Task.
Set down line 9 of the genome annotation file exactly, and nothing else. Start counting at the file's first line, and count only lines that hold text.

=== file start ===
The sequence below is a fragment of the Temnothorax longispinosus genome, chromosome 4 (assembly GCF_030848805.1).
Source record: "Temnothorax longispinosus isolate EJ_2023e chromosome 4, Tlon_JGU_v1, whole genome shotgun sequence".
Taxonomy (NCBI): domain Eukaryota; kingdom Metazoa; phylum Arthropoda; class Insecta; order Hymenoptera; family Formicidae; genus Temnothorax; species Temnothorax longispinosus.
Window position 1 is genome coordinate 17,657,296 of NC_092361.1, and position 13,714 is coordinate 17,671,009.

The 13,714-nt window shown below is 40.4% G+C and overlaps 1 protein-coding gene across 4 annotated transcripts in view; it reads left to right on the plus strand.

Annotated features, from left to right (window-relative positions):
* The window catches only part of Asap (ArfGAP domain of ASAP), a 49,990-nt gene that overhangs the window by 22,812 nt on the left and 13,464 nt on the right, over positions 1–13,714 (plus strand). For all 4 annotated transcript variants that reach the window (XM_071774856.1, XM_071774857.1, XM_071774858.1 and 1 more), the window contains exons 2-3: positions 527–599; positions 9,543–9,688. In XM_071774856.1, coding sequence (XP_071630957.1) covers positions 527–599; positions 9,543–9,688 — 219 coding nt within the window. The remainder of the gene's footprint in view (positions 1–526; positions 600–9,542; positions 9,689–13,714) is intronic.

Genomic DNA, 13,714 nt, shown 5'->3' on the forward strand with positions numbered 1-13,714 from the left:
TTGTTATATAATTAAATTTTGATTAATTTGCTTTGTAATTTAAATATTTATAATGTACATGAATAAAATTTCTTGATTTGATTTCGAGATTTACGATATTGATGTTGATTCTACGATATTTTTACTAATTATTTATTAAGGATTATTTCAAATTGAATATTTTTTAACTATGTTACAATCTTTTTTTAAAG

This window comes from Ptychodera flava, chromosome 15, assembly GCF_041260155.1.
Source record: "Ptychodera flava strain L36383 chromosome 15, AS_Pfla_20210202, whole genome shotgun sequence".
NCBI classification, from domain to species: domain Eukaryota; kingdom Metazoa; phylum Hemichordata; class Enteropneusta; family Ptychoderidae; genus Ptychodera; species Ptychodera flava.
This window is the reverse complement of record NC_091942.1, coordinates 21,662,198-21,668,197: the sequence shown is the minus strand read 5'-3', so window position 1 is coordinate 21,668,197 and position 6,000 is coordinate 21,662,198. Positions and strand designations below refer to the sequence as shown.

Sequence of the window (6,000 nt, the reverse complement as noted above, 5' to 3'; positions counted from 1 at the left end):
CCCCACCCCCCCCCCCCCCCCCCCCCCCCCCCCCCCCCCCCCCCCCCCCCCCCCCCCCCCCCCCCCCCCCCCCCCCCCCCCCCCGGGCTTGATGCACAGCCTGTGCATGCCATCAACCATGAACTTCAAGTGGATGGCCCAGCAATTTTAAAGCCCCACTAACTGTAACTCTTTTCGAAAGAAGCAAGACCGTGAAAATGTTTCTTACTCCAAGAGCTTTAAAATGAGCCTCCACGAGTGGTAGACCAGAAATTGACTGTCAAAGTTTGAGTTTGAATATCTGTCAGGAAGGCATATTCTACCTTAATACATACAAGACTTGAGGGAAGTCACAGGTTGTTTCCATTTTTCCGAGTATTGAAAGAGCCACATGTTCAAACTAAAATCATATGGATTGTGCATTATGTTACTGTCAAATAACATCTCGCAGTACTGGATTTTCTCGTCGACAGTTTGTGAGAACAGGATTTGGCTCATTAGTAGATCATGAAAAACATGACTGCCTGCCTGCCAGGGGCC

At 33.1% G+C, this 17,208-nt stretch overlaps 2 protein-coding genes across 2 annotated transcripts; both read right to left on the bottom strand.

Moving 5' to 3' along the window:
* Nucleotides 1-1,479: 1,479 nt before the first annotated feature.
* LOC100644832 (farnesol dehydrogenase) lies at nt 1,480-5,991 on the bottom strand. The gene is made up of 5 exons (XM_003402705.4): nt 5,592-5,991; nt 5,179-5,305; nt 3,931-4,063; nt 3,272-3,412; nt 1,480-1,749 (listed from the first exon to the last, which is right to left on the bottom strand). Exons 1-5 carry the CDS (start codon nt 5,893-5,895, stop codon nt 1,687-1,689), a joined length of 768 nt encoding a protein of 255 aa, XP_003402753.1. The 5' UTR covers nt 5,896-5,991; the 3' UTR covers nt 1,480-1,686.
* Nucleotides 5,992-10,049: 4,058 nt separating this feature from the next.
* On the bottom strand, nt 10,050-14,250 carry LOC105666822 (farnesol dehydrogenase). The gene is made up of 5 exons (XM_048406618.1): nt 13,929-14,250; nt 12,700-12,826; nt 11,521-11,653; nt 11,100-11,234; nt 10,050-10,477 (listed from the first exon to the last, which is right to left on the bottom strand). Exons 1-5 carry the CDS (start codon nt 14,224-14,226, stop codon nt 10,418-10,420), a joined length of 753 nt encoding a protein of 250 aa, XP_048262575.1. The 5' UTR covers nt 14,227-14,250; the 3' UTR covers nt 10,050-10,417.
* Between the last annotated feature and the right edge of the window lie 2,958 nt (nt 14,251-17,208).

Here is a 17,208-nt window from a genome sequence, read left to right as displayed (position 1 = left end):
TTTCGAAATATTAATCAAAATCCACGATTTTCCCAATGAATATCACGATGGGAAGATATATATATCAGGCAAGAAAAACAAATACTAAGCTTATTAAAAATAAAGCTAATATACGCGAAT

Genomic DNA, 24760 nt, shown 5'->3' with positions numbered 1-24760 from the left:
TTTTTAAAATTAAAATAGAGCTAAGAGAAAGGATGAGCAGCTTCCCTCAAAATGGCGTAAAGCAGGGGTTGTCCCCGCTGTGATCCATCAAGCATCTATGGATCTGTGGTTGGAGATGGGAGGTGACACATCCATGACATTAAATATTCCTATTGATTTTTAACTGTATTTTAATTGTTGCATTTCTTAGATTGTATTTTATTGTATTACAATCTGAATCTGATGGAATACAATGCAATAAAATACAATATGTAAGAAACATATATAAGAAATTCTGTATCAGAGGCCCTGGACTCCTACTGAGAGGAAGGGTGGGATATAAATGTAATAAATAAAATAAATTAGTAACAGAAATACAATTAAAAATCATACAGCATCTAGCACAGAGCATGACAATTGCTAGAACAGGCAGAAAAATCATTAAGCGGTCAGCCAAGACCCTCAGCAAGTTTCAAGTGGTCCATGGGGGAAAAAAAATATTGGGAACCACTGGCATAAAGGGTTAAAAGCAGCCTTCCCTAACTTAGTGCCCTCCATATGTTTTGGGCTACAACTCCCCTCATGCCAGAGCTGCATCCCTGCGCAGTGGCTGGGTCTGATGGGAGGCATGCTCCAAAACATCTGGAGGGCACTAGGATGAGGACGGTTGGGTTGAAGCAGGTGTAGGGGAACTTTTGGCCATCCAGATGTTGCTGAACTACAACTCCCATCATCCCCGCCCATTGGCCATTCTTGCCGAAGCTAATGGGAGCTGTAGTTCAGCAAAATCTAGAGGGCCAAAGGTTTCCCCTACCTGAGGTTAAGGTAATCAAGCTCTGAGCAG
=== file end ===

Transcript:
TTGTTATATAATTAAATTTTGATTAATTTGCTTTGTAATTTAAATATTTATAATGTACATGAATAAAATTTCTTGATTTGATTTCGAGATTTACGATATTGATGTTGATTCTACGATATTTTTACTAATTATTTATTAAGGATTATTTCAAATTGAATATTTTTTAACTATGTTACAATCTTTTTTTAAAG